Sunday, 13 February 2005


Click here for more details

Celebrating LGBT History Month

27 January, in most of Europe was Holocaust Memorial Day, celebrating the 60th anniversary of the liberation of the concentration camps. A special ceremony took place at Auschwitz, attended by all sorts of political leaders.

In London, a much lower key ceremony took place at City Hall on the Tuesday before HMD. In the welcome speech, we were reminded that whoever knew and remembered the atrocities committed in the camp could not even consider wearing a Nazi uniform for fun; this thought was made even more potent when a survivor of the camps, Trude Levi, read out some of her story; also pleading for tolerance and making references to our current tendencies to reject asylum seekers. Rabbi Barry Marcus said a few words and sang a very moving prayer in Hebrew. The intonations of the singing and the word "Shalom" together with a list of concentration camp (the only words I could understand) made it all the more poignant. The Rwandan Ambassador to the UK, Mrs Rosemary Museminali told about her country's experience of genocide ten years ago and of her visit of Auschwitz. In the audience, there were a handful of teenage school children in their uniforms (interestingly the vaste majority of them was white). At the end of the ceremony, a Book of Commitment was signed by 7 students and whoever who was present who wanted to sign. The book marks the commitment of London to keep the memory of what happened alive and to avoid its reoccurrence.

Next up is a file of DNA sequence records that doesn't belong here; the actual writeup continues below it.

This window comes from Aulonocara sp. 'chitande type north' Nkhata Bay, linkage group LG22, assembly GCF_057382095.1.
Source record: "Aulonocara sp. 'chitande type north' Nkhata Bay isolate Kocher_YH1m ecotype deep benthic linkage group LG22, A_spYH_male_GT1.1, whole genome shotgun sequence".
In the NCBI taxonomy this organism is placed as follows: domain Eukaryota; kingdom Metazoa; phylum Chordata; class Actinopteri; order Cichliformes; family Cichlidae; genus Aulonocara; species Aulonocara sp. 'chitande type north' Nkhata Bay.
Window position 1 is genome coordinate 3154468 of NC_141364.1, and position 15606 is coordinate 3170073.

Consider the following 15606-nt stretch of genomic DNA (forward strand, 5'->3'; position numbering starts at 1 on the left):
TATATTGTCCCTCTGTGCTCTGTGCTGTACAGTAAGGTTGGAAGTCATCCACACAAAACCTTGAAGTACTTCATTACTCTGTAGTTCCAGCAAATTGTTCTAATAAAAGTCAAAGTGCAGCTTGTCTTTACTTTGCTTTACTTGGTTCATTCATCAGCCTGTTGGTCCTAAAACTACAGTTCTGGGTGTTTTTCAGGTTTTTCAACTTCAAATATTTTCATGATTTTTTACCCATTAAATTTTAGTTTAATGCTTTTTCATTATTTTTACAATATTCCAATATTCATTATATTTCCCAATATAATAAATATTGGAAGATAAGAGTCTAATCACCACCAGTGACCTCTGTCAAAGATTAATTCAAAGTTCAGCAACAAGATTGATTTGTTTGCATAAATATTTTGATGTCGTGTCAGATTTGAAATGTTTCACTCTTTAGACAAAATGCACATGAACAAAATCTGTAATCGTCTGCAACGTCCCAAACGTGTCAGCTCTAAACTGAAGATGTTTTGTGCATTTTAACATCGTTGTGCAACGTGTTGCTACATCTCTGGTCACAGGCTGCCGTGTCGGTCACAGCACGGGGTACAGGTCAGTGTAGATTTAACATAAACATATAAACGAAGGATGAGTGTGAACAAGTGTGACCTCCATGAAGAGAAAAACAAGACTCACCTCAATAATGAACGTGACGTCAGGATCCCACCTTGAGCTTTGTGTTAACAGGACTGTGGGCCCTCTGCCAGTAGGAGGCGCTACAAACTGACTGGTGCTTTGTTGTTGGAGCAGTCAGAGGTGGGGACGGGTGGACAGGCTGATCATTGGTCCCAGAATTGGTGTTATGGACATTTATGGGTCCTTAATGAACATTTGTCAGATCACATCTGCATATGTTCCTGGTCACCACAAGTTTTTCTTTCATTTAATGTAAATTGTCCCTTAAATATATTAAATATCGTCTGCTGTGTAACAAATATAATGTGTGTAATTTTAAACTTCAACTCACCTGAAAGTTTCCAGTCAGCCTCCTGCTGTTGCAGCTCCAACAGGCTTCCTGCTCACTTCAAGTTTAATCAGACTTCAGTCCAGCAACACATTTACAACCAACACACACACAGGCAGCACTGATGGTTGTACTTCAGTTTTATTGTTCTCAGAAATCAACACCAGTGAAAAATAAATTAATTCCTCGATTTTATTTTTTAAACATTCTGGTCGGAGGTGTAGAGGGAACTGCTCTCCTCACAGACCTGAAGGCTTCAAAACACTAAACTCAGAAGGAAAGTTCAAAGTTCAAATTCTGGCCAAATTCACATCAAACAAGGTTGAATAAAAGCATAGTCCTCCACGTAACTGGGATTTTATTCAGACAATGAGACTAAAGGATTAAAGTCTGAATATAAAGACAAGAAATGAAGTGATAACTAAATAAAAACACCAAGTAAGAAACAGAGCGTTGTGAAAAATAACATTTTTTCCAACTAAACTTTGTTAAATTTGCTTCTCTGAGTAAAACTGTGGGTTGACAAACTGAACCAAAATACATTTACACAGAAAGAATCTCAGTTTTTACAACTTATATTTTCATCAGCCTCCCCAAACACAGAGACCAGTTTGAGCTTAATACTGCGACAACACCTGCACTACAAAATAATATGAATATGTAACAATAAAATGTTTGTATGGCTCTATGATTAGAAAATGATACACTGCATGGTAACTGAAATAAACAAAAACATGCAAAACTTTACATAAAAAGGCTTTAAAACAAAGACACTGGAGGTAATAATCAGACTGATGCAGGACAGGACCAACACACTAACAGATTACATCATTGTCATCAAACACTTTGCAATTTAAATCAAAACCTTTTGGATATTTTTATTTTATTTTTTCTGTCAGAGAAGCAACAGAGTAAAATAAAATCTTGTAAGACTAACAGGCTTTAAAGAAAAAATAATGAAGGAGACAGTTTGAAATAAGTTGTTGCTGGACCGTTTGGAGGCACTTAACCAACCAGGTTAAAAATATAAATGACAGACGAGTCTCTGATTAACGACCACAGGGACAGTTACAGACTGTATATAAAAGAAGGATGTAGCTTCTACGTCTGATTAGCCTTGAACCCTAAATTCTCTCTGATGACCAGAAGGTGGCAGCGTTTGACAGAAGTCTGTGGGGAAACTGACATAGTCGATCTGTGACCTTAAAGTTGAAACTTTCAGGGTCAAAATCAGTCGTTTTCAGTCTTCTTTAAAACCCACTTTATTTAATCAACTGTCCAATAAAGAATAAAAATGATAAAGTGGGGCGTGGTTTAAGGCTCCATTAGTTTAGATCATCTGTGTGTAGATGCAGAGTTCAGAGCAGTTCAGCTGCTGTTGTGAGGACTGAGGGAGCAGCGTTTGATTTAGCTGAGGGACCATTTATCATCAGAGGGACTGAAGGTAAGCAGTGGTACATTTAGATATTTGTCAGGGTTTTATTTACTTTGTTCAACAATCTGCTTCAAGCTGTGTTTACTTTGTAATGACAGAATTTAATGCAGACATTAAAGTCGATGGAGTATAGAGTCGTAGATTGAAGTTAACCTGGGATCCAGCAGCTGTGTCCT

I attended as part of the London Gay Men's Chorus who had been officially invited to take part in the ceremony. we sang two songs, at the beginning and at the end. The fact that we had been invited was, I think highly symbolic. There at City Hall but also more widely, this year, and I believe for the first year on such a large scale, groups other than the Jews (and more noticeably I think) were recognised as victims of the Nazi in the camps, this included the homosexual victims. For the occasion of HMD, Italy saw the erection of the one of the first memorials to gay victims in Europe (there are other ones in San Francisco, Sydney and Berlin); while, in Britain, the Lesbian & Gay Foundation in Manchester has opened three ‘Books of Hope’ to acknowledge the estimated 100,000 gay and lesbian victims of the Nazi.
Let's not forget either that, at the liberation of the camps, due to the infamous Paragraph 175 (a 1871 German law, amended by the Nazis and kept on the German law books until 1969), some of the victims who were there for homosexuality were sent directly to prison and that it took years for them to be recognised as victims of the concentration camps (The official apology from the German government came in 2001!!!). A link to the site for Paragraph 175, the film with educational resources.

For many years the plight of homosexuals (and other minorities) in the camp have been eclipsed by the huge amount of Jewish victims, when not simply negated. Sometimes it still is. Lest we forget; lest it happens again:

Holocaust Memorial Day

Gay Holocaust Memorial Site

Gay Holocaust Memorial

Pink Triangle

Pink Triangle Coalition

Homosexuals and the Holocaust, an essaie by Ben S. Austin

No comments:

Post a Comment

Please leave your comment here. Note that comments are moderated and only those in French or in English will be published. Thank you for taking the time to read this blog and to leave a thought.